Friday, October 29, 2010

Healthcare REST APIs - JSON or XML?

I have been working recently on a REST API which produces subsets of Continuity of Care Documents (CCD). This REST API is used by an iPhone application which is targeted to physicians and nurses. Since I wanted to minimize the amount of data exchange between the server and the client, I originally used JSON as my data exchange format. The motivation to use JSON was to have a compact format that offers better performance than a more complex XML representation.

For example, the request to obtain lab-results from a CCD is as following:
GET /users/<user-id>/patients/<patient-id>/lab-results?hl7v3=true&max=<max>offset=&<offset>

The resulting of this request to the API is a JSON object containing a list of lab results:

A lab result HL7 V3 entry is returned as the following JSON object:

A lab-result component itself:

An observation value is returned as a JSON object containing either a string value, a unit and a type, or just some text.


An observationRange is returned as a JSON value object containing a low and high value, or just some text.


All these JSON objects are marshalled from annotated Java POJOs using JBOSS RestEasy framework and Jackson:
XmlRootElement(name = "high")
public class HighValue {

 private String value = "";

  * Construct a new instance.
 public HighValue() { }    // Empty constructor

  * Create a new {@code HighValue} during JAXB unmarshalling.
  * @param value
  *            String as value for the high value.
 public HighValue(final String value) {
  if (value != null)
   this.value = value.trim();

  * Get the {@code value} attribute.
  * @return {@code value} attribute value (may be {@code null}).
 public String getValue() {
  return value;

  * Set the {@code value} attribute.
  * @param value
  *            value to set.
  * @see #getValue()
 public void setValue(final String value) {
  if (value != null)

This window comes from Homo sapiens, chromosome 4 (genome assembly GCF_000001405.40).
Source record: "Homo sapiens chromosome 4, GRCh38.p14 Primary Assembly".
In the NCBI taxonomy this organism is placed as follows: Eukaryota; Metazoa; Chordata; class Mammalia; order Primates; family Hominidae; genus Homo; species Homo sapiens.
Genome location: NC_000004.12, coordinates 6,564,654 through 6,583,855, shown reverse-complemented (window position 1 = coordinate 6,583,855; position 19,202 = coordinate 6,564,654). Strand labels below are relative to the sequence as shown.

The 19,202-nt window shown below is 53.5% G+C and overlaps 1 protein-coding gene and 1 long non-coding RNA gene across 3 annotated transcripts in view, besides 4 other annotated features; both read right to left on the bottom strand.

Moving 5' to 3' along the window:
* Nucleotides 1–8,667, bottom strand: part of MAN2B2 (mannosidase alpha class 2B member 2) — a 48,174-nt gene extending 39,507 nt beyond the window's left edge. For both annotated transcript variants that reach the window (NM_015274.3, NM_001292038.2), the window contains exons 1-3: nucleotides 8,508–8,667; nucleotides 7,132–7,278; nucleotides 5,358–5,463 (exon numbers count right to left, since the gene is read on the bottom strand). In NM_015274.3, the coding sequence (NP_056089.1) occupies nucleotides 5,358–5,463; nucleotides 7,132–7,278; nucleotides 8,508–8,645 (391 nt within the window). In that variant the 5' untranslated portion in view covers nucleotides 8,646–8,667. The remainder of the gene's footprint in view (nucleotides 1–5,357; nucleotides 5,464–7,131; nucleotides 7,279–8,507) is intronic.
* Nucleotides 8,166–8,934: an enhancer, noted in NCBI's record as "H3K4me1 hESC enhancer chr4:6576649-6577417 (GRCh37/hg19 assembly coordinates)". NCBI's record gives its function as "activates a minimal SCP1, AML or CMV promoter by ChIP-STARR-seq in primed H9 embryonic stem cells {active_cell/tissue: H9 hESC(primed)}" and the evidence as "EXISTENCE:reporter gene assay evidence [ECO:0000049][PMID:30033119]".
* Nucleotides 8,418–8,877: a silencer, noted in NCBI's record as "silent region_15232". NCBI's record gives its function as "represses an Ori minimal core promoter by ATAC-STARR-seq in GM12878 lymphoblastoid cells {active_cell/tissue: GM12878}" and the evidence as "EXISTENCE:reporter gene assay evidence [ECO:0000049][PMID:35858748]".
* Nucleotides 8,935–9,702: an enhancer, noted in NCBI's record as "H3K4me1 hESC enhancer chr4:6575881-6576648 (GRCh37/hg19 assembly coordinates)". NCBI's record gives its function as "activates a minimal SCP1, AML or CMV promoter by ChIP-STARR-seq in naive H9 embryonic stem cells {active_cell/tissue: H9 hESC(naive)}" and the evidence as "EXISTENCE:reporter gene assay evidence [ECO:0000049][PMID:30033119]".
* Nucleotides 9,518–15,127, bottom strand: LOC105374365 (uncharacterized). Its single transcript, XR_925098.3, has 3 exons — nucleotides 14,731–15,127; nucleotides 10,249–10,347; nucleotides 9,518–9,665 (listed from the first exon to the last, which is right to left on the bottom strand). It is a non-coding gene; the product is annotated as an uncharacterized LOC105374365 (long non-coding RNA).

this.value = value.trim();
This was fine initially since I was focusing on just lab results and I was using a specific back-end API that providing values to populate my POJOs. This solution started to become more complex when I was asked to generated a large set of CCD data types. As a result, the number of Java objects became quickly larger.

The other option I had was to use another internal API I could use which was already generated full or subset of CCD. However the resulting CCD format provided was in XML:
  <observation classCode="OBS" moodCode="EVN">
    <templateId root="2.16.840.1.113883."/>
    <templateId root=""/>
    <templateId root="2.16.840.1.113883."/>
    <id root="1"/>
      <code code="Remark" codeSystemName="L" displayName="Remark"/>
        <reference value="#Observation_504ccbaf5ecea7b1096720"/>
      <statusCode code="completed"/>
      <effectiveTime value="20091223231100"/>
        <value xsi:type="ST">Spec #106641063: 23 Dec 09  2311</value>
      <interpretationCode code="N" codeSystem="2.16.840.1.113883.5.83" codeSystemName="ObservationInterpretation" displayName="Normal"/>

I could of course just used it as it is and have my REST API return XML CCD subsets in XML:
GET /users/<user-id>/patients/<patient-id>/CCD&section=<section>

They are several issues with this:
  • As you can see XML is much more complex to understand, parse and debug than JSON
  • XML increases bandwidth consumption
  • Browsers and client application (e.g. mobile devices) can consume JSON much more efficiently than XML
For me, the best solution was to have the internal API marshalling the CCD in both XML and JSON so I will not have to unmarshall the CCDs again into POJOS.

The good news for all of us is that you can use java tools such as JAXB which has adapters to support other formats than XML such as JSON. With Java annotations, this is very easy to implement.